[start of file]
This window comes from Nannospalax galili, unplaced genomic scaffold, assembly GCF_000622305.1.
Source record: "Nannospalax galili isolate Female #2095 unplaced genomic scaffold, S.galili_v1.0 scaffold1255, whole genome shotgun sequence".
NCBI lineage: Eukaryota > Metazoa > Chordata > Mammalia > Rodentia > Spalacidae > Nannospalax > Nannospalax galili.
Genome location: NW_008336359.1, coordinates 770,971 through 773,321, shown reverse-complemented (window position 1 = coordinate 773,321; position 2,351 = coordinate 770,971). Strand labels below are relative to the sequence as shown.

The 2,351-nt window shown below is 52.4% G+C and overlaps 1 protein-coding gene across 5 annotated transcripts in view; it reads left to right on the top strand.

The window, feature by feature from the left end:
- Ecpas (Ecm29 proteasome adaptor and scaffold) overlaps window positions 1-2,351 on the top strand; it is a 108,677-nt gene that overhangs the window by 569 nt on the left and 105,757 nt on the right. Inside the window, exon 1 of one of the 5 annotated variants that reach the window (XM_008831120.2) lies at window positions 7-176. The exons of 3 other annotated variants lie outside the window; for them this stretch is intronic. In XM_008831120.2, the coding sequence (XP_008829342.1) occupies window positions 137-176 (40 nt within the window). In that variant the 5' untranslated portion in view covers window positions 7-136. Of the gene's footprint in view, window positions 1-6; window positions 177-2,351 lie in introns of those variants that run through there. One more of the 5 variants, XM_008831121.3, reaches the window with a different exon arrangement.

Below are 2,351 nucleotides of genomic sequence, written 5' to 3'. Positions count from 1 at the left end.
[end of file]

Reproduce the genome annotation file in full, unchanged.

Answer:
This window comes from Nannospalax galili, unplaced genomic scaffold, assembly GCF_000622305.1.
Source record: "Nannospalax galili isolate Female #2095 unplaced genomic scaffold, S.galili_v1.0 scaffold1255, whole genome shotgun sequence".
NCBI lineage: Eukaryota > Metazoa > Chordata > Mammalia > Rodentia > Spalacidae > Nannospalax > Nannospalax galili.
Genome location: NW_008336359.1, coordinates 770,971 through 773,321, shown reverse-complemented (window position 1 = coordinate 773,321; position 2,351 = coordinate 770,971). Strand labels below are relative to the sequence as shown.

The 2,351-nt window shown below is 52.4% G+C and overlaps 1 protein-coding gene across 5 annotated transcripts in view; it reads left to right on the top strand.

The window, feature by feature from the left end:
- Ecpas (Ecm29 proteasome adaptor and scaffold) overlaps window positions 1-2,351 on the top strand; it is a 108,677-nt gene that overhangs the window by 569 nt on the left and 105,757 nt on the right. Inside the window, exon 1 of one of the 5 annotated variants that reach the window (XM_008831120.2) lies at window positions 7-176. The exons of 3 other annotated variants lie outside the window; for them this stretch is intronic. In XM_008831120.2, the coding sequence (XP_008829342.1) occupies window positions 137-176 (40 nt within the window). In that variant the 5' untranslated portion in view covers window positions 7-136. Of the gene's footprint in view, window positions 1-6; window positions 177-2,351 lie in introns of those variants that run through there. One more of the 5 variants, XM_008831121.3, reaches the window with a different exon arrangement.

Below are 2,351 nucleotides of genomic sequence, written 5' to 3'. Positions count from 1 at the left end.